Futureworld, the sequel to Westworld, was released in 1976. A scene in Futureworld used a 3D model of a human hand, a model designed and built by Dr. Edwin Catmull while he was a graduate student at the University of Utah.  After graduation, he joined the New York Institute of Technology Computer Graphics Lab. Catmull and other researchers at the CGL helped to develop many of the advanced graphics techniques used in todays movies. In 1979, the group started working on the first feature length computer animated movie, The Works. The group worked for 3 years before releasing the first trailer at SIGGRAPH, the Association for Computing Machinery Special Interest Group in Computer Graphics, in 1982. Unfortunately, due to both technical and financial limitations, work on the movie was halted in 1986 and the film was never finished. 
George Lucas, a film director and producer, created a new computer graphics division at Lucasfilm in 1979. Dr. Catmull, along with other researchers from NYIT, were among the initial hires. The computer graphics group concentrated on 3D graphics, eventually developing a computer system for Disney and Industrial Light and Magic (ILM) called the Pixar Image Computer. In 1986, Steve Jobs, CEO of Apple Inc., purchased the computer graphics department from Lucasfilm. Pixar used their computer to develop a number of movie shorts to show off the capabilities of the system. Ultimately, however, Pixar stopped selling the computer due to slow sales.
Despite problems selling their Image Computer, Pixar was able to generate revenue by creating animated commercials for various companies. Pixar decided that animation was their strong suit and began pursuing an avenue for producing full-length animated films. Their earlier business dealings with Disney allowed them to sign a deal wherein Pixar would create a full-length film and Disney would market and distribute it. Pixar and Disney released the world’s first full-length computer animated movie, Toy Story, in 1995.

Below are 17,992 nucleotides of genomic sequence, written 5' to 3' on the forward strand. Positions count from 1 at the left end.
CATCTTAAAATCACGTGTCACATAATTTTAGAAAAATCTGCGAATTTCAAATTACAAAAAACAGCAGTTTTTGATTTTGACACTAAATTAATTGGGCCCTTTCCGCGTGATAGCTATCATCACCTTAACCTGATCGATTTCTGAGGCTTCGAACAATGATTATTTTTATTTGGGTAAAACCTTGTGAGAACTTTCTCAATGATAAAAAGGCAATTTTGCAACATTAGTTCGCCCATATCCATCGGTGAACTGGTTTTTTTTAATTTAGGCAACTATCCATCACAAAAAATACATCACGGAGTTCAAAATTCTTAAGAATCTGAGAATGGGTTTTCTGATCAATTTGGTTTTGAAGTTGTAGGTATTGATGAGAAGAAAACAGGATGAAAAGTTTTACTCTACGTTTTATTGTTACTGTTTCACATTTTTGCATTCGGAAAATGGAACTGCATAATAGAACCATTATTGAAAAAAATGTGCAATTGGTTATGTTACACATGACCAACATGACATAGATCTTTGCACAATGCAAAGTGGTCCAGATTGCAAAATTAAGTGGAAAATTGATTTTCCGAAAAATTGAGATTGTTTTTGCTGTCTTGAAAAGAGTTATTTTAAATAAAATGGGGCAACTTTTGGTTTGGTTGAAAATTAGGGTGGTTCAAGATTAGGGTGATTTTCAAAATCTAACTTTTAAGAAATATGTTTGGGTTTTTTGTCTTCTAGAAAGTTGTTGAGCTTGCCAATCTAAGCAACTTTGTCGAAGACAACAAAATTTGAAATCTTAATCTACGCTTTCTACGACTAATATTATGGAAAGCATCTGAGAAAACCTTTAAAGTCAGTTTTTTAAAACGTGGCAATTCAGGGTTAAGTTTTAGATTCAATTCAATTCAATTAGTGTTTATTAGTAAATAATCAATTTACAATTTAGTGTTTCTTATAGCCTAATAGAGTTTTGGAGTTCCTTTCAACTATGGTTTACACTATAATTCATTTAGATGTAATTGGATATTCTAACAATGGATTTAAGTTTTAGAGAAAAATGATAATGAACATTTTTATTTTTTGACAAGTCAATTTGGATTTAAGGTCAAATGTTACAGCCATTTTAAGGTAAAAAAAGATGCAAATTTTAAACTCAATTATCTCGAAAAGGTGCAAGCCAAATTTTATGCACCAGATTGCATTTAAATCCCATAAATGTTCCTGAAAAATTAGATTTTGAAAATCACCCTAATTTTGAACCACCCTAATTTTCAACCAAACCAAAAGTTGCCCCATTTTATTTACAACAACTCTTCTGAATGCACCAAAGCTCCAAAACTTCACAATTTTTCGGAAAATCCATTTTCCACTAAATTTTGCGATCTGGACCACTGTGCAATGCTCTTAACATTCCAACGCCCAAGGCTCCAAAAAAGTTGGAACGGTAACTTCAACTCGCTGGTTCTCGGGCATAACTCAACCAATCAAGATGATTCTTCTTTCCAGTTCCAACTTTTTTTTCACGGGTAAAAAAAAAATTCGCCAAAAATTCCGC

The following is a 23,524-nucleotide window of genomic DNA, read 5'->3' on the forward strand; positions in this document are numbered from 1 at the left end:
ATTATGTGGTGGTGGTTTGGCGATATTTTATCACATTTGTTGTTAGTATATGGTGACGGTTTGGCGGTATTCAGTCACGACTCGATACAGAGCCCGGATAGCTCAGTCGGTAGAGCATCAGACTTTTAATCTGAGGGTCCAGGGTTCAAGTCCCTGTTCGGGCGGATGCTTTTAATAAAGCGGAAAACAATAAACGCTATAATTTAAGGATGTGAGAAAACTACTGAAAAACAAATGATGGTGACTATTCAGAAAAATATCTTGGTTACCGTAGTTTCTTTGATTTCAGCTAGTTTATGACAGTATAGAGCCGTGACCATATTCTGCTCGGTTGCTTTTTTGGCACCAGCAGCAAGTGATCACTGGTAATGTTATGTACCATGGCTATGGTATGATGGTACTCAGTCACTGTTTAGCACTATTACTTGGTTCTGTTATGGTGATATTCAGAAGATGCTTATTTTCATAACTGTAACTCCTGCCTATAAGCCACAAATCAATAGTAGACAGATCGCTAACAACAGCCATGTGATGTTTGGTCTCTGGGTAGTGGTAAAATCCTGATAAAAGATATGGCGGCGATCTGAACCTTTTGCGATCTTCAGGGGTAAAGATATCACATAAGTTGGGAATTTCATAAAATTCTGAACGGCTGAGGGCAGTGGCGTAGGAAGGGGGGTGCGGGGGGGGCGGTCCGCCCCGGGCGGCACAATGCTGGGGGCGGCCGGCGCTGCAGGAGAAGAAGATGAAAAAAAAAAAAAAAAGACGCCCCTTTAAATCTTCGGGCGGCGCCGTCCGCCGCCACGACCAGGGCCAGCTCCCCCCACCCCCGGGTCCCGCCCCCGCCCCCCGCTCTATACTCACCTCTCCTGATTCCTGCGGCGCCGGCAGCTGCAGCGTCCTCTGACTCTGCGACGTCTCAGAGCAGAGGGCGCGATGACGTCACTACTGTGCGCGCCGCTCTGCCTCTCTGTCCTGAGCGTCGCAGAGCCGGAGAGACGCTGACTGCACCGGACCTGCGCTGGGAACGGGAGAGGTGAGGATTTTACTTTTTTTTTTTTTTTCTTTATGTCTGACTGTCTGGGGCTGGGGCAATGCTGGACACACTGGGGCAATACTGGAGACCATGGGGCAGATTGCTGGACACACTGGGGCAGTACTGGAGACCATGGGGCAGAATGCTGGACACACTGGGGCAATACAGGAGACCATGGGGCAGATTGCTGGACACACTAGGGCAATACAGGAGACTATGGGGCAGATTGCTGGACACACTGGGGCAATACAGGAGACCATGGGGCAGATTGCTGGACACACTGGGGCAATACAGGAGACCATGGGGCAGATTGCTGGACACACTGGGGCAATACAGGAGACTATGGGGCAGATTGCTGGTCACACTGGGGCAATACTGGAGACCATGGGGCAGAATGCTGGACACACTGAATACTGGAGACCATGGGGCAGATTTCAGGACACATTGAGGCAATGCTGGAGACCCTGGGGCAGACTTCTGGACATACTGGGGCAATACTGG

While Pixar was developing technology for cartoon rendering, other companies such as Triple I and ILM were developing technologies that could be used in traditional live-action movies. Perhaps one of the most famous â€œcomputerâ€ movies, Tron, was released in 1982. Triple I helped to create approximately 15 minutes of computer animation that was used in the movie.  In the same year, ILM used fractals, a mathematical technique, to generate a landscaping sequence for the movie Star Trek II: The Wrath of Khan. 
ILM created the digital effects for Terminator 2 in 1991. Several of the sequences in the movie featured a liquid metal humanoid form transforming into several different characters. ILM had to create new techniques for creating realistic humanoid actions such as walking and running.